ST. PAUL, Minn. — The Minnesota Wild and Chicago Blackhawks have grown accustomed to making the playoffs every year in recent seasons. They often seem to face each other in the postseason as well.
Yet in early November, neither the Wild nor the Blackhawks are playing the level of hockey to which their fans grew accustomed when these two teams were squaring off in the playoffs.
Both Minnesota and Chicago have gotten off to slow starts so far in the 2017-18 season. The Wild’s most recent win improved their record to 5-4-2. The Blackhawks, meanwhile, are just ahead of Minnesota in the standings with a 6-5-2 mark.
The Wild routed the Blackhawks by a 5-2 final in Chicago earlier this season. The Central division foes will match up for the second time in the young season on Saturday at Xcel Energy Center.
Minnesota is coming off a bounce-back effort, a 6-3 win over Montreal that followed a 2-1 loss at home to Winnipeg. The Wild’s latest victory was a chance for defenseman Matt Dumba to redeem himself.
After a rough game against the Hurricanes, Dumba had a pair of assists in Thursday’s victory and drew praise from his head coach.
“I thought that was his best game of the year,” Wild coach Bruce Boudreau said of Dumba. “He shot the puck. He played a simple game. And when he plays a simple game, his skills come through.”
Chicago enters Saturday’s tilt a few days removed from a 3-0 shutout of Philadelphia. Goalie Corey Crawford stopped all 35 shots he faced to snap the Blackhawks’ three-game losing streak.
“We needed a big effort,” Crawford told the Chicago Tribune. “We’ve been playing pretty good hockey, just haven’t gotten some wins. It was a good one for us to get a big win at home and get back on track.”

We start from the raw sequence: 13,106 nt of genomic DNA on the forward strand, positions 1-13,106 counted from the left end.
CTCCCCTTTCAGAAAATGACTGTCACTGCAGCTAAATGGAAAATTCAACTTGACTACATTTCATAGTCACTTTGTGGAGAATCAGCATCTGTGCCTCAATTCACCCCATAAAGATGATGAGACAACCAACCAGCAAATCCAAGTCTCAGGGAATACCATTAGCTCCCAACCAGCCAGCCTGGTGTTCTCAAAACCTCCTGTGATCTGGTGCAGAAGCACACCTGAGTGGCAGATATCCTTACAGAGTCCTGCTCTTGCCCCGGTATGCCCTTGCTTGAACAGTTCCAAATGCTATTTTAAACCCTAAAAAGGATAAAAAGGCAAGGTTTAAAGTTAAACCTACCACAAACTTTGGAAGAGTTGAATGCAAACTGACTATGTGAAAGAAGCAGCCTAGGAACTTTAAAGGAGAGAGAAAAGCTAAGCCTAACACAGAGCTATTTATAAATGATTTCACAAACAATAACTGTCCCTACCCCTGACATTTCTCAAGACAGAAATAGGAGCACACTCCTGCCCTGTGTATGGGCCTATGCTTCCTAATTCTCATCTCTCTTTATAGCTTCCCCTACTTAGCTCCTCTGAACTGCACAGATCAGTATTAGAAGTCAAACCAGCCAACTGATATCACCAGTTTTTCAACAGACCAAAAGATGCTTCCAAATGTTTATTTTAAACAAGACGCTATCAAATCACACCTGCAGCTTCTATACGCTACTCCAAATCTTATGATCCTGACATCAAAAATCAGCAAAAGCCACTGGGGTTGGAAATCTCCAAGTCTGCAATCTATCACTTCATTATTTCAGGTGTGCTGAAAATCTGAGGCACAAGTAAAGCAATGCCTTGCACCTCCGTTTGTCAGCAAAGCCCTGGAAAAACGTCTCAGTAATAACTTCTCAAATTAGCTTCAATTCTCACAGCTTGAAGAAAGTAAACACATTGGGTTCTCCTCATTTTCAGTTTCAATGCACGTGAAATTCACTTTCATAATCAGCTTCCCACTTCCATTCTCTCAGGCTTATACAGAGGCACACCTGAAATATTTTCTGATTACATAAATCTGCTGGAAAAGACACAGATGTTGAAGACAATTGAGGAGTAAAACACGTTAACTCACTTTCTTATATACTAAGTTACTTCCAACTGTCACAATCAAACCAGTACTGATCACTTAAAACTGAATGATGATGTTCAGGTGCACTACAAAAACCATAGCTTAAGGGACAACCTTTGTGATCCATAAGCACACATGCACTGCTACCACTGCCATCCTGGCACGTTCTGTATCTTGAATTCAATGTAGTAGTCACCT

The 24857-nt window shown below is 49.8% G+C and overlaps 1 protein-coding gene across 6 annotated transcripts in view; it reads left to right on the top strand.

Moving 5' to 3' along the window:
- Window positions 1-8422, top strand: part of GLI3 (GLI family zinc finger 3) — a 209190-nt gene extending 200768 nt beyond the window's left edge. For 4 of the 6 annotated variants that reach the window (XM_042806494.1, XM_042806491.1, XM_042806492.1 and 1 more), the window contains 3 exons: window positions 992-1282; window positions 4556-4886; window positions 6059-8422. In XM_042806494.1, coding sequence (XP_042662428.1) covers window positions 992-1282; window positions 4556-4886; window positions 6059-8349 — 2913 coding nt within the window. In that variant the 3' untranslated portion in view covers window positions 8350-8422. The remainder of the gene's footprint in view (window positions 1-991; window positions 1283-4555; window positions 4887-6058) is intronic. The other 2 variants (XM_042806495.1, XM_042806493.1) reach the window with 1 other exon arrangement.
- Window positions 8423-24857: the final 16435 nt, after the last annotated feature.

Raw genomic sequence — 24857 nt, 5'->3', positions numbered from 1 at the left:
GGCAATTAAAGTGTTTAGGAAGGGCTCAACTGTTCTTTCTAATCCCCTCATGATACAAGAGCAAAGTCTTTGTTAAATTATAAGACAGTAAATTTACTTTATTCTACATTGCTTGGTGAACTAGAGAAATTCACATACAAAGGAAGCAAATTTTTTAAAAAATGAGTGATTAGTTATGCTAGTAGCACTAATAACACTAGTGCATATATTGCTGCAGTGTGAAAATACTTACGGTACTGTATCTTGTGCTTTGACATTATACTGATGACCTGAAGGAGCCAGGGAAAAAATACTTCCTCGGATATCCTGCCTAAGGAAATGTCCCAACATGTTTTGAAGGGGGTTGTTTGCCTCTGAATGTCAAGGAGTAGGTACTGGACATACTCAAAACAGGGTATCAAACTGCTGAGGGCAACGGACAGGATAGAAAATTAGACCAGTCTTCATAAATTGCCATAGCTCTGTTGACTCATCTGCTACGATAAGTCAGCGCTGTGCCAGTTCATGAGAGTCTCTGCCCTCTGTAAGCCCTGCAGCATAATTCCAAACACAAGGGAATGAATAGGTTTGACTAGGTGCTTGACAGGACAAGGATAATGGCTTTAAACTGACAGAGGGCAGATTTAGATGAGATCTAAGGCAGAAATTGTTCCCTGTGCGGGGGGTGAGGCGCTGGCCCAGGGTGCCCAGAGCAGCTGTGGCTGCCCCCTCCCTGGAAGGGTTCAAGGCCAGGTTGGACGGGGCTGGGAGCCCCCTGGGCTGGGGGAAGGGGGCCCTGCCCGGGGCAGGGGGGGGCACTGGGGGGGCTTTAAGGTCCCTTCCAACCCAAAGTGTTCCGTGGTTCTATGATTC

When these two teams met back in October in Chicago, it was Chris Stewart scoring a pair of goals for the Wild. Stewart scored just two goals in seven games since.
But Minnesota relies on a balanced scoring attack. Ten different Wild players have at least five points through 11 games, with Stewart’s six goals leading in that department.
Chicago, meanwhile, has gotten scoring from its top-end duo of Patrick Kane (team-high 13 points) and Jonathan Toews (nine points) in 13 games. Now the Blackhawks will find out if they can build off of their 3-0 win that ended a tough three-game stretch.
“Probably in 10 years that we’re looking at the standings, we’re not where we want to be,” Chicago coach Joel Quenneville told the Chicago Tribune. “So let’s do something about it.”
Minnesota is 3-2-1 at home this year. Thursday’s convincing victory over the Canadiens, in which six different players scored goals, also snapped a power play drought. The Wild hadn’t scored a power play goal in four games prior to Thursday, going 0-for-16 with the man advantage in those games.
“They moved the puck around fast, and the other thing they did, they shot and they played to the inside of their guys,” Boudreau said of the Wild’s power play. “They were getting shots through. When you do those things, good things happen.”